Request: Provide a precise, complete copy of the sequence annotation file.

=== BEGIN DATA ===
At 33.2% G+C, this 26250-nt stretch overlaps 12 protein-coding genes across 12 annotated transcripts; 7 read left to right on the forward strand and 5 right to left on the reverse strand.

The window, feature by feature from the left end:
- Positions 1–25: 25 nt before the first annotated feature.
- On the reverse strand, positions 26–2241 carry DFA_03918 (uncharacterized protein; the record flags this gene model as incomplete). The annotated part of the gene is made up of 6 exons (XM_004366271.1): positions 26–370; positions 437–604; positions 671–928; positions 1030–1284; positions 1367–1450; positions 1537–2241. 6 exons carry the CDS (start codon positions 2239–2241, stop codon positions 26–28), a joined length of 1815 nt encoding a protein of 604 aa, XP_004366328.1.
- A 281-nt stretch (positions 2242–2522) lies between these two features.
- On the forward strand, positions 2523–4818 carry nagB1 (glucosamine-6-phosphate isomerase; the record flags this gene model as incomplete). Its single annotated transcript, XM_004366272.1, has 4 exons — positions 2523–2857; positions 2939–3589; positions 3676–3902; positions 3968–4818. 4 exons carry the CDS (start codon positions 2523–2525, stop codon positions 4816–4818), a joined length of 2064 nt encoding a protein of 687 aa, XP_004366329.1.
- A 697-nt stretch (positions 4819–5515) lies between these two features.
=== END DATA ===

At 33.2% G+C, this 26250-nt stretch overlaps 12 protein-coding genes across 12 annotated transcripts; 7 read left to right on the forward strand and 5 right to left on the reverse strand.

The window, feature by feature from the left end:
- Positions 1–25: 25 nt before the first annotated feature.
- On the reverse strand, positions 26–2241 carry DFA_03918 (uncharacterized protein; the record flags this gene model as incomplete). The annotated part of the gene is made up of 6 exons (XM_004366271.1): positions 26–370; positions 437–604; positions 671–928; positions 1030–1284; positions 1367–1450; positions 1537–2241. 6 exons carry the CDS (start codon positions 2239–2241, stop codon positions 26–28), a joined length of 1815 nt encoding a protein of 604 aa, XP_004366328.1.
- A 281-nt stretch (positions 2242–2522) lies between these two features.
- On the forward strand, positions 2523–4818 carry nagB1 (glucosamine-6-phosphate isomerase; the record flags this gene model as incomplete). Its single annotated transcript, XM_004366272.1, has 4 exons — positions 2523–2857; positions 2939–3589; positions 3676–3902; positions 3968–4818. 4 exons carry the CDS (start codon positions 2523–2525, stop codon positions 4816–4818), a joined length of 2064 nt encoding a protein of 687 aa, XP_004366329.1.
- A 697-nt stretch (positions 4819–5515) lies between these two features.